AmiCOUR IP Group News and Opinions

Update IAM Disciplines to Dodge False Marking Trolls

November 2010

Here is a copy of our Viewpoints article as submitted and reprinted with our permission in LES Viewpoints.

By Scott Bechtel and Adrian Mollo 

Recent Lanham Act rulings have added another worry for IAM’s. News of false marking penalties of up to $500 per occurrence from The Forest Group, Inc. v. Bon Tool Co., and the Solo Cup case, spread as fast as the number of new suits filed by “relators.”  IP blog GRAY on Claims keeps track, with a list in the hundreds. Although false patent marking has been part of US Patent Code since 1842, cleaning up abuses has been effectively privatized by the Act. The government’s new deputies don’t hesitate to file. In Stauffer v. Brooks Brothers, where outdated bow tie patents affirmed Raymond Stauffer’s right to sue, the CAFC opened the flood gates. A relator is anyone who can demonstrate damage to the public caused by intentional false marking. A few pundits looking for an easy way out seemed surprised when the appeals court read a statute reading "Any person may sue…" as really meaning “Any person” and remanded the case to proceed in the lower court. 

Current hope to stop the tidal wave resides in anticipated interpretations of rule 9 burden to prove “intent.” The Wrigly case hinted that merely being a “sophisticated company” does not impute“intent to deceive.”  The seldom noticed dicta in Brooks Brothers might ultimately prove prophetic where the result so far is a reminder to address intent in forward proceedings. 

The ways an IAM’s employer can wind up in court range from obvious, an outdated number, to the unforeseeable; perhaps an error in understanding whether a complicated claim actually reads on the product. A missed maintenance fee could ignite the appetite of a more sophisticated relator. Complex situations carry a double edged sword of being viewed as legal “cleverness” to circumvent the Act. 

The Lanham Act isn’t new, yet first impression cases are still anticipated. For now, anyone can walk into a WalMart looking for low patent numbers relaying the results to a troll. At least one database mapping bar codes to patents exists. Being called out is no longer a matter of “if” but “when;” and, once an offense takes place, even if inadvertent, the bread is not easy to “unslice.” Under the penalty, theoretical stakes can be enormous. 

Many cases have been “sold back” at discounted “troll rates.” Once settled, another action is barred, suggesting one solution as settlement of the “friendly” suit to bar the others. Multiple suits can proceed if no settlement has occurred. With tens of millions of units per month for some products, the risk can make you wonder if patent notice is even worth it. The answer lies in managing the notice process.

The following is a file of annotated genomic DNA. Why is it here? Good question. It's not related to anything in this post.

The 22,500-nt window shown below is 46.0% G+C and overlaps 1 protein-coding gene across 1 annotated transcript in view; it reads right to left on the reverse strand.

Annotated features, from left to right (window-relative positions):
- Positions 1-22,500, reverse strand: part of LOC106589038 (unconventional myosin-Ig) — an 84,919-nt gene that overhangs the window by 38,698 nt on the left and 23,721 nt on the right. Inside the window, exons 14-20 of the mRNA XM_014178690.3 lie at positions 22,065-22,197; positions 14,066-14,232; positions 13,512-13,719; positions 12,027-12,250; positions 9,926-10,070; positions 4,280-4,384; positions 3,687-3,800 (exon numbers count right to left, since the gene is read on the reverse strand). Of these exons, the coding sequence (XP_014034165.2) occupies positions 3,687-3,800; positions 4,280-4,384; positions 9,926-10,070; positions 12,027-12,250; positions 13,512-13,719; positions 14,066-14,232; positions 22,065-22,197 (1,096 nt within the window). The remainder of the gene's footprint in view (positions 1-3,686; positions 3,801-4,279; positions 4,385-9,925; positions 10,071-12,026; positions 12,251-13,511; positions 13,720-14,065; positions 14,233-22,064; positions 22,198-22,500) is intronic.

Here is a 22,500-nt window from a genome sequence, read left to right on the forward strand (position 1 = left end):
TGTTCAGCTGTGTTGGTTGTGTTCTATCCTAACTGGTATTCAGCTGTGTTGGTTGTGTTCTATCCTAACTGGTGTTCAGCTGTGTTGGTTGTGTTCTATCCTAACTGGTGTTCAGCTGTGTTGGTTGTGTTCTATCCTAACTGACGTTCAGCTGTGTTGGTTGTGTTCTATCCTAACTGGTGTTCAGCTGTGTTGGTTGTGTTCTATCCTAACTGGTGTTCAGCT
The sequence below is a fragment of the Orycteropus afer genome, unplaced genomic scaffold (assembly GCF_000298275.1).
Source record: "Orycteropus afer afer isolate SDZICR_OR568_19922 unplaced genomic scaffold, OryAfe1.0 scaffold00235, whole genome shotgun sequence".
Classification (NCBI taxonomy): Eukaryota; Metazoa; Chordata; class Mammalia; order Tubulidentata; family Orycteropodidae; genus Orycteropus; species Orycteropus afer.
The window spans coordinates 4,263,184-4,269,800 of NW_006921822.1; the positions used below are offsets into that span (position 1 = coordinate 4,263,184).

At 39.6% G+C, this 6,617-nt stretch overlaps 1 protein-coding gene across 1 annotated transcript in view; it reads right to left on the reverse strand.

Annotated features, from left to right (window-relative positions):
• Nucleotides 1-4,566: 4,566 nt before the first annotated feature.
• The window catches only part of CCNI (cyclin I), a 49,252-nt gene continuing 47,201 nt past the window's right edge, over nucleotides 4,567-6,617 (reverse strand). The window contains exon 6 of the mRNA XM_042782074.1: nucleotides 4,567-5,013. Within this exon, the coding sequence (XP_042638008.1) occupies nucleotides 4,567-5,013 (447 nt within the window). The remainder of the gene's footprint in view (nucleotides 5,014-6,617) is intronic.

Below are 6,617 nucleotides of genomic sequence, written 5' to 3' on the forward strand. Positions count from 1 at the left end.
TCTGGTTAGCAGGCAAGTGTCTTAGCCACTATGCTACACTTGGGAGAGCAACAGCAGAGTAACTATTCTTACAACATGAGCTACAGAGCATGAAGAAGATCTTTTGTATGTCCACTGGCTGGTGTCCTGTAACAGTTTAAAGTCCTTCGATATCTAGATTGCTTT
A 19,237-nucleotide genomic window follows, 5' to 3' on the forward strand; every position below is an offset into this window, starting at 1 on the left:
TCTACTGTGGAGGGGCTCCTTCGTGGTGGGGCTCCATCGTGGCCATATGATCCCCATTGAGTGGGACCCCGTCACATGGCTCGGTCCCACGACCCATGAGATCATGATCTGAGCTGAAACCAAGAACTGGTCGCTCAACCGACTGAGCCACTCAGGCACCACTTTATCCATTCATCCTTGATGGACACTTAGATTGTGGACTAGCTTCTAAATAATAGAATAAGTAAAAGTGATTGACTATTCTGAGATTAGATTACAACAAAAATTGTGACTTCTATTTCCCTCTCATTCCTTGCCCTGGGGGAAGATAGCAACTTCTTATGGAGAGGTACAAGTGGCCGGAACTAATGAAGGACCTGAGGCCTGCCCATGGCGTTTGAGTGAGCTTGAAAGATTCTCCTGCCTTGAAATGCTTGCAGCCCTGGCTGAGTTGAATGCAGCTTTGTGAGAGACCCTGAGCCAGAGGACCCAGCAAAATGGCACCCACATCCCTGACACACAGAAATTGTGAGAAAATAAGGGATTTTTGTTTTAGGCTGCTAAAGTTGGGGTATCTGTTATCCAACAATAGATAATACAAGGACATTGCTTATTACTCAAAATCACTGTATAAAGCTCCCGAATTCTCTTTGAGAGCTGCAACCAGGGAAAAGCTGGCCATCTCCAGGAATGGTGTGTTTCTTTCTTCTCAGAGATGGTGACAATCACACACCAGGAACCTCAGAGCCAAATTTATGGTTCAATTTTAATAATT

On the side of the plaintiffs, the preponderance of abuses may stem from years of misconception that getting caught meant an affordable $500 fine, far less than the cost of a real patent or maintenance fees. Genuine “bad actors” have claimed non-existent patent coverage to fool competitors and investors.  There are inequities in falsely claiming “patented” or “patent pending” status while thousands were spent by competitors to become legitimate IP holders. There is also some anecdotal evidence of entrepreneurship classes suggesting that “patent pending” is a cheap way of getting “free” protection. 

Risk has shifted to many for the violations of a few; nevertheless, false marking does exist and any freedom to operate study must account for it. Claims of pending status should be scrutinized; including USPTO PAIR checks for weak or even defective applications cleverly designed to “legally” claim pending status. The “Wayback Machine” can add value testing for timely filing. 

IAM’s for legitimate patent holders must have IP management disciplines in order. The ability to demonstrate policy, practice, and action aimed at removing outdated numbers would likely go a long way toward a defense, especially given the focus on proving “intent.” Perhaps the “troll rate” to settle will be less in such cases. New software to manage IP notices is also available. Cooperation from production managers, engineers, and literature teams is essential, but not always a given. Checking thousands of drawings can be a challenge if marking records have not been separated. Setting up quality assurance gates will also reduce risk. As Wrigley suggests, large organizations should be able to show the process steps to remove outdated notices. It cuts both ways, but legitimate errors can occur. 

A suit can mean layoffs or the end to bonuses while the company defends; so, informed cooperation is a realistic expectation. Education is a good place to start. An expiring patent should automatically trigger a routine series of steps that purge the notice from its associated products and literature.  When everyone implements these disciplines, discovery of false marking will also be automatic, so get started today.  And soon, the economic lives of the new “deputies” will also expire.

© 2010 AmiCOUR IP Group, LLC.